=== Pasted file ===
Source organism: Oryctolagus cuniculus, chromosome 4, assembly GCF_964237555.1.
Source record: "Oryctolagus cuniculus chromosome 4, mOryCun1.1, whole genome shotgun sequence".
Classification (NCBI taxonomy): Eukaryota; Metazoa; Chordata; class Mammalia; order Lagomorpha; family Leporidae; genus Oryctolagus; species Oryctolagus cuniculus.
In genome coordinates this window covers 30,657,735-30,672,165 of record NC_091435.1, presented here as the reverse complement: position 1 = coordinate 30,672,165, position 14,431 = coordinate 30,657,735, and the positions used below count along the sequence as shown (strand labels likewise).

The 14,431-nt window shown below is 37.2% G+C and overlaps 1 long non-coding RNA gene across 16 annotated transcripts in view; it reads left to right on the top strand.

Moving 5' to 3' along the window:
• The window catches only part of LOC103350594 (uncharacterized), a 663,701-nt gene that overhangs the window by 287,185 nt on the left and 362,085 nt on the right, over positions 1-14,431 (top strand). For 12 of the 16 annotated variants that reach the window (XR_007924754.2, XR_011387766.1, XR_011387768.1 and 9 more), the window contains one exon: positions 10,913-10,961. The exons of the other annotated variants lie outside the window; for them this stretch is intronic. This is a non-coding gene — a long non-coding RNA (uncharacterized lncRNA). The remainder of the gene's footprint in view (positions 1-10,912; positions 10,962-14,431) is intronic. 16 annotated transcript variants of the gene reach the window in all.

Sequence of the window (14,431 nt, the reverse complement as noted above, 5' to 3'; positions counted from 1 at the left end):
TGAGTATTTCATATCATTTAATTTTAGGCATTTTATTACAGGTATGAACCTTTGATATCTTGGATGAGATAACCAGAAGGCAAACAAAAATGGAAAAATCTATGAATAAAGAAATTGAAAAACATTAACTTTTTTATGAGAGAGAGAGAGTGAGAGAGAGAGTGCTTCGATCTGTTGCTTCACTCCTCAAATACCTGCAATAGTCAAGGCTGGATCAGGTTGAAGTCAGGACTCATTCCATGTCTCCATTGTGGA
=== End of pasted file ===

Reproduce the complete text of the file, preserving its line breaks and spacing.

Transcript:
Source organism: Oryctolagus cuniculus, chromosome 4, assembly GCF_964237555.1.
Source record: "Oryctolagus cuniculus chromosome 4, mOryCun1.1, whole genome shotgun sequence".
Classification (NCBI taxonomy): Eukaryota; Metazoa; Chordata; class Mammalia; order Lagomorpha; family Leporidae; genus Oryctolagus; species Oryctolagus cuniculus.
In genome coordinates this window covers 30,657,735-30,672,165 of record NC_091435.1, presented here as the reverse complement: position 1 = coordinate 30,672,165, position 14,431 = coordinate 30,657,735, and the positions used below count along the sequence as shown (strand labels likewise).

The 14,431-nt window shown below is 37.2% G+C and overlaps 1 long non-coding RNA gene across 16 annotated transcripts in view; it reads left to right on the top strand.

Moving 5' to 3' along the window:
• The window catches only part of LOC103350594 (uncharacterized), a 663,701-nt gene that overhangs the window by 287,185 nt on the left and 362,085 nt on the right, over positions 1-14,431 (top strand). For 12 of the 16 annotated variants that reach the window (XR_007924754.2, XR_011387766.1, XR_011387768.1 and 9 more), the window contains one exon: positions 10,913-10,961. The exons of the other annotated variants lie outside the window; for them this stretch is intronic. This is a non-coding gene — a long non-coding RNA (uncharacterized lncRNA). The remainder of the gene's footprint in view (positions 1-10,912; positions 10,962-14,431) is intronic. 16 annotated transcript variants of the gene reach the window in all.

Sequence of the window (14,431 nt, the reverse complement as noted above, 5' to 3'; positions counted from 1 at the left end):
TGAGTATTTCATATCATTTAATTTTAGGCATTTTATTACAGGTATGAACCTTTGATATCTTGGATGAGATAACCAGAAGGCAAACAAAAATGGAAAAATCTATGAATAAAGAAATTGAAAAACATTAACTTTTTTATGAGAGAGAGAGAGTGAGAGAGAGAGTGCTTCGATCTGTTGCTTCACTCCTCAAATACCTGCAATAGTCAAGGCTGGATCAGGTTGAAGTCAGGACTCATTCCATGTCTCCATTGTGGA